Type of Document Dissertation Author Wissler, Holly Author's Email Address firstname.lastname@example.org URN etd-05272009-171205 Title From Grief and Joy We Sing: Social and Cosmic Regenerative Processes in the Songs of Q'eros, Peru Degree Doctor of Philosophy Department Music, College of Advisory Committee
Advisor Name Title Dale A. Olsen Committee Chair Benjamin D. Koen Committee Member Frank Gunderson Committee Member Michael Uzendoski Outside Committee Member Keywords
- Grief Singing
- Animal Fertility
- Andean Cosmology
- Social Cosmic Renewal
- Social Cosmic Reproduction
- Andean Animism
Date of Defense 2009-04-22 Availability unrestricted AbstractThe Quechua community of Q’eros in the Andes of southeastern Peru is renowned in the Cusco region and within various circles (layman, scholarly, esoteric, tourist). The Q’eros are also known nationally and internationally for their continued practice of indigenous customs such as musical rituals that other Andean communities no longer maintain. This dissertation shows how the Q’eros’ two principal indigenous song genres, Pukllay taki (Carnaval songs) and animal fertility songs, serve as active forms of social and cosmic renewal, regeneration, and reproduction. Regenerative processes through musical performance occur on many levels: the revitalization of relationship with the cosmological spirit powers, the Apu (mountain spirits) and Pacha Mama (Mother Earth); the renewal and reinforcement of social ties and women’s and men’s roles; and the re-creation and reproduction of cosmological worldview. This dissertation shows how the Q’eros actively regenerate, re-create, and reproduce social and cosmic relationships and cosmological perceptions through their music-making.
Three Andean concepts that the Q’eros specifically name and describe show how music serves in the regenerative processes of social and cosmic relationships, and in cosmological worldview: animu, yanantin, and ayni. Animu is the animated essence that is in every person, object, and invisible spirit, which propels the life-governing concepts of yanantin (complementary duality) and ayni (reciprocity). Yanantin is the union of two contrasting and interdependent parts that are in movement with one another, in continual search of equilibrium, and with a meeting and overlap in a center. The Q’eros articulate the reproduction of the cosmological worldview of yanantin in performance roles and instrument pairs. I argue that yanantin is also expressed on the micro level of relationship between vocal and pinkuyllu (flute) melodies in song structure and between songs, as well as on the macro level of communally sung expressions of joy and grief.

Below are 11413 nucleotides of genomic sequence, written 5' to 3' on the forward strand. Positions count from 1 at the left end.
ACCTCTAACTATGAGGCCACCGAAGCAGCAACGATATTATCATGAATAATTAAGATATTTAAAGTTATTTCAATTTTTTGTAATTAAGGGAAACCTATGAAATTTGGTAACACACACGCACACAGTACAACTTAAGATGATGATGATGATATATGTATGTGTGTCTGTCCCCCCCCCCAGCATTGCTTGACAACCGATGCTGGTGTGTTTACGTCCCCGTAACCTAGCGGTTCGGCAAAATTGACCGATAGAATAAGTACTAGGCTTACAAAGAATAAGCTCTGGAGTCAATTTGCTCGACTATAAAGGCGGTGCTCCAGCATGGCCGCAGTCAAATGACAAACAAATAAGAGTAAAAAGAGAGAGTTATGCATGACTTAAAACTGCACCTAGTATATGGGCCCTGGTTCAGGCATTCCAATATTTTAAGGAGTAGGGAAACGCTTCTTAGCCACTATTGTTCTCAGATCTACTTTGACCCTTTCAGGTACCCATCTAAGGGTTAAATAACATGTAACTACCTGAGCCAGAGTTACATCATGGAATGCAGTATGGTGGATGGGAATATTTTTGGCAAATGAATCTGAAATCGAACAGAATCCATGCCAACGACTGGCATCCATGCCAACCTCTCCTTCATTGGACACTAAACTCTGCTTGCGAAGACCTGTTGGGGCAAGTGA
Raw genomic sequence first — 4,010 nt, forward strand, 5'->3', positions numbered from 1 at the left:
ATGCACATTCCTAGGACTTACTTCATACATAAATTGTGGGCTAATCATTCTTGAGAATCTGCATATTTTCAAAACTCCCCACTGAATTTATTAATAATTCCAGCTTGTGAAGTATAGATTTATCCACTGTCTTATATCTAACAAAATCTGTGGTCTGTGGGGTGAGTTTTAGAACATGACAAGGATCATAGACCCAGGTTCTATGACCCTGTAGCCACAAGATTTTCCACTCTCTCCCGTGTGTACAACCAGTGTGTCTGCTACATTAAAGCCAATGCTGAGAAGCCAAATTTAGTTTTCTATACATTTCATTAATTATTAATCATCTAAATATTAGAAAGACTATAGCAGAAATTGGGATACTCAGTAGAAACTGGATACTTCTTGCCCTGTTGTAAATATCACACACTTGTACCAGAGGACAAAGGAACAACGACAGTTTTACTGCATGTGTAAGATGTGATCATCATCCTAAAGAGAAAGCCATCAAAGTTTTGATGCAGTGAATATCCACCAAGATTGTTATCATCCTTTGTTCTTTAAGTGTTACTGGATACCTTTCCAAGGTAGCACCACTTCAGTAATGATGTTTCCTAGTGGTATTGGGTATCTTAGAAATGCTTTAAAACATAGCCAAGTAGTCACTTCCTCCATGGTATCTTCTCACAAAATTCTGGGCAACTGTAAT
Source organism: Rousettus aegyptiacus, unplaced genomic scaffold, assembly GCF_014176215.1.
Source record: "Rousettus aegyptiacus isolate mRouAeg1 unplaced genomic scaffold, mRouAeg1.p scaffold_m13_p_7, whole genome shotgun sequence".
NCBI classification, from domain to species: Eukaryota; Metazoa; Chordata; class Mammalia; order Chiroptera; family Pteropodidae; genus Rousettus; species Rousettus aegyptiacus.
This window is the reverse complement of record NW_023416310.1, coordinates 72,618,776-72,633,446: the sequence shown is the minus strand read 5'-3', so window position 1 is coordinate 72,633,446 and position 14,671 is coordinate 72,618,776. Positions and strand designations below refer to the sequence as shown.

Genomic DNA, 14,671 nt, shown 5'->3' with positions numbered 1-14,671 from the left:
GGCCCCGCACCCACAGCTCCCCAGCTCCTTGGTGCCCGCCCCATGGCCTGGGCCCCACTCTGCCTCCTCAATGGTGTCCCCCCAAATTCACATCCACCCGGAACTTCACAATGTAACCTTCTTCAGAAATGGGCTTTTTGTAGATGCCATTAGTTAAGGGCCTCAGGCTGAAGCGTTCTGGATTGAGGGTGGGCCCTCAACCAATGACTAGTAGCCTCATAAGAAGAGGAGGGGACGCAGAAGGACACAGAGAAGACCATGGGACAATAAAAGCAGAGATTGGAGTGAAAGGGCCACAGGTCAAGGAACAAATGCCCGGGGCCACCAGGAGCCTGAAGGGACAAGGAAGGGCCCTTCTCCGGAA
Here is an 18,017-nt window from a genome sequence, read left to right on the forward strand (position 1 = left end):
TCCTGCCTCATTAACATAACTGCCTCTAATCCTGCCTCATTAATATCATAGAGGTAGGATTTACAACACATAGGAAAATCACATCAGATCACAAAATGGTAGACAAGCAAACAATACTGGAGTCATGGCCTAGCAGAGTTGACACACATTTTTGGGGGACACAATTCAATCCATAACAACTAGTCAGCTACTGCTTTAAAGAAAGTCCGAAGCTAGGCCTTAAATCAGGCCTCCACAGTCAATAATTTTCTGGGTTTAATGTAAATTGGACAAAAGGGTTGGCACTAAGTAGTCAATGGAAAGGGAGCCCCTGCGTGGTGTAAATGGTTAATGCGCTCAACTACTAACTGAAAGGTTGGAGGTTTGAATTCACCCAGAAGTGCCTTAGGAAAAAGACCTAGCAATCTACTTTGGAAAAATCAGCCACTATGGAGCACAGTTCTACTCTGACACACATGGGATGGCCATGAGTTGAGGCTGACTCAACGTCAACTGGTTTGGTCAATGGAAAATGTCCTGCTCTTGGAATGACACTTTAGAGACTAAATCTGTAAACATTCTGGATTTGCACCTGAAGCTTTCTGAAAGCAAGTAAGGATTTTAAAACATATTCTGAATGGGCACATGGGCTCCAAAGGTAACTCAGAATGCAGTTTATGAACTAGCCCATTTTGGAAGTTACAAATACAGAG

Ayni is the most fundamental and life-sustaining form of reciprocal exchange in Q’eros, and many other, Andean communities. The Q’eros give offerings in many forms (food, drink, special ingredient bundles, and songs) to the Apu and Pacha Mama in exchange for the well-being of the people and their animals. Q’eros’ singing and flute playing are active forms of ayni, in that they are musical offerings that are sent out through samay (breath, life essence and force) in propitiation. To ensure receipt of the songs by the spirit powers, the Q’eros employ a vocal technique they call aysariykuy (“to pull”): ends of phrases are sung in prolonged, held tones with a final, forced expulsion of air. This is the Q’eros’ active way to send the song out so that it will reach the spirit powers. Once the spirit powers successfully receive a song, the powers will be able to reciprocate beneficially. The tension caused by the desired necessary, successful reciprocation from the spirit powers to the people, and remembrance of times when that has not been the case, often result in the sung expression of grief and anxiety. The singing of grief and anxiety rebuilds sociability that loss and death have disrupted.
By contrast, the joyful communal singing in the annual Carnaval celebration serves to re-establish social ties and renew social relationships in the community, a practice that balances the communal singing of grief during animal fertility. This dissertation shows that the regular and expected release of joy and grief through music contributes to individual and communal balance and healing.
The dissertation details the social and cosmic regenerative processes throughout in the form of detailed ethnographic description; insight from the author’s participation; interviews; analyses of musical detail and aesthetics of specific audio examples; musical transcriptions (both in five-line staff and alternative transcription design to show cosmological view imbedded in song structure); and transcriptions, translations, and analyses of song texts.
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